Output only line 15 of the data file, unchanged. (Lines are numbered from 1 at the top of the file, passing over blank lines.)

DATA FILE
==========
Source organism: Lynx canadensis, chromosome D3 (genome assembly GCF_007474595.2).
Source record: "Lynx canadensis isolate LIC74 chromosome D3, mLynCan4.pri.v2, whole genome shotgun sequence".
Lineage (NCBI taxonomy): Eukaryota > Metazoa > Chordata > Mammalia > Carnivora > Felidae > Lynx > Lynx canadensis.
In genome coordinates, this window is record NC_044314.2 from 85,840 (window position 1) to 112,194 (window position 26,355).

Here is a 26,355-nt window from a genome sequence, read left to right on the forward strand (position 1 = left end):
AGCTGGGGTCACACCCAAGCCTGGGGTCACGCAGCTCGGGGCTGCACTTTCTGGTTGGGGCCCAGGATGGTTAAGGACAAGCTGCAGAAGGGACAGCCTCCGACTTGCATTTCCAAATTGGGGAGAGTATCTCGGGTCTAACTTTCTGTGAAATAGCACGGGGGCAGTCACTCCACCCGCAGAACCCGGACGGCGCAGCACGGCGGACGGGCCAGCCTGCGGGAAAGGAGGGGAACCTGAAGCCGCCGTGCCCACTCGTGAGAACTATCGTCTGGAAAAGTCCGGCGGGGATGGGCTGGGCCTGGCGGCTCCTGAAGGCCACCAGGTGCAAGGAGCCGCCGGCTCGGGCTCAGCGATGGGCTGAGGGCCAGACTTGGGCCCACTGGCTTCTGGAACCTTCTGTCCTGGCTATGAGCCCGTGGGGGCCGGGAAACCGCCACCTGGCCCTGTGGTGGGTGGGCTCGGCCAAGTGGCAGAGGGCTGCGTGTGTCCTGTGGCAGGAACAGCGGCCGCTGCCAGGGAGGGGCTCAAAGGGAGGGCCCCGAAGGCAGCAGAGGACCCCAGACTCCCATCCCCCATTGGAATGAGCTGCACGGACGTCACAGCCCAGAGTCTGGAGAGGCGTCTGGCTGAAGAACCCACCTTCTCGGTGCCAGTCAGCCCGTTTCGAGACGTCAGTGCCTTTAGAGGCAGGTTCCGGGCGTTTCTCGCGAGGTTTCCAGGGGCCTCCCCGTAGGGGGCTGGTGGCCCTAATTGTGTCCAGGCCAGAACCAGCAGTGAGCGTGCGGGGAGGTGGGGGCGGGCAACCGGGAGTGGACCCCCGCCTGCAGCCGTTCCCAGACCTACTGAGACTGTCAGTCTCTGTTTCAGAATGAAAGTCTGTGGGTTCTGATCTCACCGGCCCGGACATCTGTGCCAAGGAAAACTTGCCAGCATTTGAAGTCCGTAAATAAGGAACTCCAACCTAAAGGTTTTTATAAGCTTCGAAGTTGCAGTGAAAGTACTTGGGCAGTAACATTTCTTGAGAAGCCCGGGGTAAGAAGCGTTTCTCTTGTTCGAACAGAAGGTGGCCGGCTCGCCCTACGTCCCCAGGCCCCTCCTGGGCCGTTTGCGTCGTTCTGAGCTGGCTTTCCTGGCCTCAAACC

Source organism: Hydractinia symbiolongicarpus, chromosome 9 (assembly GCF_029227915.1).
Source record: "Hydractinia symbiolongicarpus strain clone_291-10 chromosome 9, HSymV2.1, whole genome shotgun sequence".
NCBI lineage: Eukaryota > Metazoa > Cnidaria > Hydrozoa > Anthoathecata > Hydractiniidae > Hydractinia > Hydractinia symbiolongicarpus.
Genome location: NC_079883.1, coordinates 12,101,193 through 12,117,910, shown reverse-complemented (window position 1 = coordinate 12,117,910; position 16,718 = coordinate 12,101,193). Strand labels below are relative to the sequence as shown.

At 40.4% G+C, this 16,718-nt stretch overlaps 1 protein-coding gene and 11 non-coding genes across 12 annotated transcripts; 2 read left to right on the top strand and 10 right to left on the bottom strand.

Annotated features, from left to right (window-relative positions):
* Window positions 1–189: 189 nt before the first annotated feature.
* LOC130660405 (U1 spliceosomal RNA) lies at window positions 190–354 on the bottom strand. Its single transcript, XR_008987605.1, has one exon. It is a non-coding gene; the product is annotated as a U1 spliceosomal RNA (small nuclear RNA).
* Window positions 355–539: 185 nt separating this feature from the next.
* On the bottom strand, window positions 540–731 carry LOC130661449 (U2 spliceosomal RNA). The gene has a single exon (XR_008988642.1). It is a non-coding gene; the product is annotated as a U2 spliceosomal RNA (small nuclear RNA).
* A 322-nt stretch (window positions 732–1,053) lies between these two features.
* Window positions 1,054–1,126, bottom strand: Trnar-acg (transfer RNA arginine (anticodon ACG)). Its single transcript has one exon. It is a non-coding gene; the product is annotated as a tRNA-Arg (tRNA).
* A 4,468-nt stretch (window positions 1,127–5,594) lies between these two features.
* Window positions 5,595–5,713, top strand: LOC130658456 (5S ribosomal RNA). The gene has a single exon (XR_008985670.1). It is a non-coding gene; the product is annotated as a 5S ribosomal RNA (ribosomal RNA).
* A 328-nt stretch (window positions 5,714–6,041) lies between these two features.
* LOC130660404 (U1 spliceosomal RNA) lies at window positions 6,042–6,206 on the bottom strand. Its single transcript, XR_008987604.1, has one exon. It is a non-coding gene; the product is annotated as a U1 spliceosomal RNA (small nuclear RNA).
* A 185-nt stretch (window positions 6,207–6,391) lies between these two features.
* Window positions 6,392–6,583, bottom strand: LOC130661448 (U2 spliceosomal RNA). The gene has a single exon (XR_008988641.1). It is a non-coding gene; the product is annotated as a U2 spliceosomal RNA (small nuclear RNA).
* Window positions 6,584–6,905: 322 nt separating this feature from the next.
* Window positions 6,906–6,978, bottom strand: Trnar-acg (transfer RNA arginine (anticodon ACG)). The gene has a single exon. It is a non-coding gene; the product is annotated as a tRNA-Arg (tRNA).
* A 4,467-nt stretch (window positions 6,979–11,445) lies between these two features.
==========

* Window positions 355–539: 185 nt separating this feature from the next.